Bruce Selcraig suggests using Detroit’s numerous dead factories to build high-speed trains (“Train Detroit,” July/August Atlantic)—and what an irony it would be for commuter trains to be built there, given Detroit’s role in undermining rail transit in America. But if you go back further in history, you’ll remember that it was the GM diesel-electric locomotive that forced the mighty steam engine off the main line and into the museum, and brought the railroads into the modern age. Thus, if Detroit were to build the new high-speed trains, it would be less an irony and more a return to natural evolution, with the inefficient automobile being an unproductive segment of the lineage.
San Francisco, Calif.
James Gibney’s “Unleash the Dogs of Peace” (July/August Atlantic) misstates the situation in the Democratic Republic of Congo and promotes a number of misconceptions about the work of UN peacekeepers globally. Violence and conflict indeed continue in the DRC, but Mr. Gibney is wrong to imply that peacekeepers have done nothing to improve the situation in the DRC.
When the UN first deployed MONUC, a decade ago, the DRC was a politically fractured country where millions had died in the ongoing civil war. At the height of the conflict, approximately 3.4 million people were displaced. Today, 1.7 million people are displaced, largely because of localized hostilities in the east. Most Congolese armed groups have laid down their arms, the western regions are stable, and with MONUC’s assistance, the DRC has carried out its first national democratic multiparty elections in 40 years.
Like all other major global military deployments, MONUC has had incidents of misconduct. All such cases are investigated by the UN’s Office of Internal Oversight and referred to the member states for action. MONUC pursues a strict policy of zero tolerance for misconduct and over the past five years has repatriated 143 uniformed personnel and taken disciplinary action against 20 civilians for offenses related to sexual exploitation and abuse.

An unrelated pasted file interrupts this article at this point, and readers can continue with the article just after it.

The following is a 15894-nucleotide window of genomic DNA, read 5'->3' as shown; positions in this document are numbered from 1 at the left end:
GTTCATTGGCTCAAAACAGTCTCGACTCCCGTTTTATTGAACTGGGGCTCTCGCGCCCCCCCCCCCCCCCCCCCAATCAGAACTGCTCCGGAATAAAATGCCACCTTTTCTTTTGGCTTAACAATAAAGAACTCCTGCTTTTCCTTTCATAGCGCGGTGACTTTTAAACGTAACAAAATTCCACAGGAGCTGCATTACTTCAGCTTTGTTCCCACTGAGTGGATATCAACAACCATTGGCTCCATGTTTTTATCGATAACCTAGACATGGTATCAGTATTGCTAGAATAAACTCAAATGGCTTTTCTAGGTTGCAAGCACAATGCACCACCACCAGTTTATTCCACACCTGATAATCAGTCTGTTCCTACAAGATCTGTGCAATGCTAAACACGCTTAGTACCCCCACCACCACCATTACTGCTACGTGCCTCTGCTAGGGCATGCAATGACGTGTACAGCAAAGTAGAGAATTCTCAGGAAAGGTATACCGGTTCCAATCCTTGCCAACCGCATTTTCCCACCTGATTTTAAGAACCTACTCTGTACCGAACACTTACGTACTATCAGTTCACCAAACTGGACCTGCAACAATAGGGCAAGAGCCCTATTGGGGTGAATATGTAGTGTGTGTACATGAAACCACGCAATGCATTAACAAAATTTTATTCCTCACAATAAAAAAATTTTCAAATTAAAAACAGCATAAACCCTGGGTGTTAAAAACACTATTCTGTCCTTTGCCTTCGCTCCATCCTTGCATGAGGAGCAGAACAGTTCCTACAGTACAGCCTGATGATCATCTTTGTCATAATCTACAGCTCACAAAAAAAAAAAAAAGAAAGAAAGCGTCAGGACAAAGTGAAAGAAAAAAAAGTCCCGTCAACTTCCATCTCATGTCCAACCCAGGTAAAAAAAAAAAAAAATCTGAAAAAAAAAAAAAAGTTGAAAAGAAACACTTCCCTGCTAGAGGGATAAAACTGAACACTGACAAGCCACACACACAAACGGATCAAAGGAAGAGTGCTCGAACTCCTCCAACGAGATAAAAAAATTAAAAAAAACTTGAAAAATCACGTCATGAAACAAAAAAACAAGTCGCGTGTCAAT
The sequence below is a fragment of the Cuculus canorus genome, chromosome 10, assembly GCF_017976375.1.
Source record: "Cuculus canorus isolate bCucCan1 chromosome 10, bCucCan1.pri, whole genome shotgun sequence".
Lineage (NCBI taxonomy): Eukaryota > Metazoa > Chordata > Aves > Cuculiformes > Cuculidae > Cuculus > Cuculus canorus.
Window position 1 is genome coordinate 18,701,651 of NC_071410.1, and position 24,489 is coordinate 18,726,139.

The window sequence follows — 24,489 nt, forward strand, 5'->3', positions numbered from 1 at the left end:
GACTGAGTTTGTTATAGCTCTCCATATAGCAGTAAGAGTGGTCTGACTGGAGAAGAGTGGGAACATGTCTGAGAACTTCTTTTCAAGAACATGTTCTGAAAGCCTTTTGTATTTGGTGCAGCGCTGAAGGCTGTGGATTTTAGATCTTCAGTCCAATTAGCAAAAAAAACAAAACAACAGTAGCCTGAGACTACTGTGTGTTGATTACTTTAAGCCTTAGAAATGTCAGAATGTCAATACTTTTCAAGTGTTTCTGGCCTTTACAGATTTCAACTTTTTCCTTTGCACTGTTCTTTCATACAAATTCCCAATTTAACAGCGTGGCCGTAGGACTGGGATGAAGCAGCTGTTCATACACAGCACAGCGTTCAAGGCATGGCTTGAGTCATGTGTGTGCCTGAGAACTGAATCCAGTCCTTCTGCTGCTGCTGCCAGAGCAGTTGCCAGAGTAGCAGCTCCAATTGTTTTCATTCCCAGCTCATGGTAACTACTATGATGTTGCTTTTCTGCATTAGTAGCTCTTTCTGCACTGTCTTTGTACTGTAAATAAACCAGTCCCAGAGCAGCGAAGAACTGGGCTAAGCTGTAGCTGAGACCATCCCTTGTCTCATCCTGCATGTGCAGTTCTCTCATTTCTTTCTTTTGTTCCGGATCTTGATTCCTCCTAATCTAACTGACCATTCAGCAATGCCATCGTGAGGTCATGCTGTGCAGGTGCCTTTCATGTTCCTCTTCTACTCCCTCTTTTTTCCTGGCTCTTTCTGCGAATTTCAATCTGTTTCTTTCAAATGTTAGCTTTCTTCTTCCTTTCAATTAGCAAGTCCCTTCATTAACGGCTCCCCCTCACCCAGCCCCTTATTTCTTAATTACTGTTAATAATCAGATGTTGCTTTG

As Mr. Gibney rightly points out, the use of private military contractors as an alternative to UN blue helmets raises serious issues of accountability, as they operate in a “murky legal environment.” It is also in no way certain that they would be more effective than the blue helmets. A recent study by the Rand Corporation stated that the UN “provides the most suitable institutional framework for most nation-building missions, one with a comparatively low cost structure, a comparatively high success rate and the greatest degree of international legitimacy.” A shift to the use of private military companies would guarantee none of these outcomes.
Alain L. Roy
Under-Secretary-General for Peacekeeping Operations
New York, N.Y.
I find it strange that Joshua Green holds up Jimmy Carter as a champion of clean energy (“The Elusive Green Revolution,” July/August Atlantic), since his policy of banning the commercial reprocessing and recycling of nuclear fuel was instrumental in thwarting the growth of the industry with the greatest potential for replacing carbon-emitting electrical power plants in the U.S.—nuclear energy.
France now generates more than 75 percent of its electricity from nuclear energy and is a net exporter of electricity because of its very low generation cost. According to the Energy Information Administration, nuclear plants account for 10 percent of the electrical-generation capacity and produce 20 percent of the electricity in the U.S. Wind and solar generation account for about 1.6 percent of electrical-generation capacity. Nuclear plants have achieved a utilization factor of 90 percent because they can operate 24 hours a day year-round regardless of weather, whereas dependability is a major consideration in the use of wind and solar energy for generation of electricity.